Our universities are often seen as the home of future leaders, and we have two selection systems that purport to produce them— the Rhodes and Monash Scholarships. The Rhodes has been going since 1902, while the Monash is much more recent, having been established in 2002. Anyone who gets to a senior position in a university will have the experience of writing a reference for a student in his or her quest for a scholarship of this kind. A few get to sit on the selection committee ( I had a few years on the ACT selection committee for the Monash scholarships).
The short list consists of almost unbelievable young people. Their academic excellence is superlative; they have impressive sporting accomplishments, and they have done philanthropic work in a developing country. Their referees speak of them with awe. Choosing the best one or two is an agony. Eventually the list is selected, and then the young people go off to Oxford or, in the case of the Monash awards, to wherever they have asked to go.
What happens then is the real question. Over many years I started to ask myself what sort of outcome these elite selection systems had had for our country. The Monash is too young, but the Rhodes has been in operation for a century and more. And an underlying question in my mind has been, what is leadership anyway, and why does sending someone to Oxford (where I spent some years myself) produce leadership quality? Or, is leadership an innate quality, and does Oxford (and other famous universities) simply polish it? Or is the whole thing a pleasant myth?
I don’t have an answer, and I’m not sure I ever will have an answer. I’ve known a few Rhodes scholars. Ralph Slatyer, who died a few days ago, was a Rhodes Scholar from Western Australia, and he did show leadership qualities as a scientist, an ambassador and a bureaucrat. The man who followed him from Western Australia the next year was Bob Hawke. So did he, in industrial relations and politics. But there were six Rhodes scholars a year, every year, from Australia (now nine) — say 600 for a century. What has been their combined effect? I’ve thought of finding out as a retirement project, but other things keep getting in the way.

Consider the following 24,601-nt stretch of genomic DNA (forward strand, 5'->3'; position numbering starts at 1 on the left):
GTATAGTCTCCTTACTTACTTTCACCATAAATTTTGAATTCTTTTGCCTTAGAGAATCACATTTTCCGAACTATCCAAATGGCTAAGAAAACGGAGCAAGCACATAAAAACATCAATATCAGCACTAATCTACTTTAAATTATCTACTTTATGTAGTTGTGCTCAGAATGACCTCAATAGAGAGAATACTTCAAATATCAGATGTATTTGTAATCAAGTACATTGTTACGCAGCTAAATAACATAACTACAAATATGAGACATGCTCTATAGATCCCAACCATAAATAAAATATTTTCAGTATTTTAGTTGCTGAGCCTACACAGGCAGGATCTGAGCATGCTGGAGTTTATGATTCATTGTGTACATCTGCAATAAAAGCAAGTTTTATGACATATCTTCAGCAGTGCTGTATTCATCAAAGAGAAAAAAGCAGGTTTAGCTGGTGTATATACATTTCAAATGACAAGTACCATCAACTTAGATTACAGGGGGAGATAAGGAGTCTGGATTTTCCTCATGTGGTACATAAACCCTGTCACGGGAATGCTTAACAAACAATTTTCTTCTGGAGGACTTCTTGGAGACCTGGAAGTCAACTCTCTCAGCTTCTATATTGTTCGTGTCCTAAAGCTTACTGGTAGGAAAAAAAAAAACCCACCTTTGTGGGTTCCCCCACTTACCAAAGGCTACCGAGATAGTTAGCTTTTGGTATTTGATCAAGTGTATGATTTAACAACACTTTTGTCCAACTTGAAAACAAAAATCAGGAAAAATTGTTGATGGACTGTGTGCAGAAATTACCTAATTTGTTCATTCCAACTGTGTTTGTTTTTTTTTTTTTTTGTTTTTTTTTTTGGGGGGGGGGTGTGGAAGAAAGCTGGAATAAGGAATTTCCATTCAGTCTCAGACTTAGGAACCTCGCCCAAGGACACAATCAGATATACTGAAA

On the whole, my suspicion is that leadership doesn’t work that way. Those who are brilliant at university are not always successful in the wider world. University is in many ways a sheltered workshop, one that nurtures eccentricity and allows intellectual ambition to expand. It’s a great place — I’m not knocking it — but the real world is more difficult. And being highly proficient at school and then at university, while it shows something, doesn’t show everything. As Howard Gardner showed in his marvellous book Multiple Intelligences, the well-rounded person is much more than someone who can pass exams easily.
My favourite selection system for leadership starts from the opposite premise: that you show leadership first, and then we enhance it. I am speaking of the Churchill Trust. It is decently old — established in 1965 — and now has produced more than 3500 Churchill Fellows. I have something to do with it, too, and am deeply impressed with what it does and has done. Its chief criteria are merit, based either on past achievements or future prospects, and benefit to the community. Churchill Fellows come from everywhere, and from every walk of life. Last year 107 Fellowships were awarded, from every State and Territory. The range of areas being explored is enormous.
Can I show that the Trust’s outcomes have been a great boon for Australian society? No, I can’t do that either. But each year, when I see who has been selected, what they have done, what they want to do, and why it should benefit us all, I am really chuffed. Why? Because while I am a meritocrat rather than a democrat, I have an extremely democratic view of merit! Humanity is diverse, and I think our task is to value the diversity and aspiration that improves the quality of life for everyone.
I think that the Churchill Trust does that as well as any body I know of, and it is instructive that a number of people and organisations have provided funds to sponsor Churchill Trust Fellowships in particular areas. And it is probably time that someone did the analysis of outcomes for these selection systems. I think that the Churchill system will win out.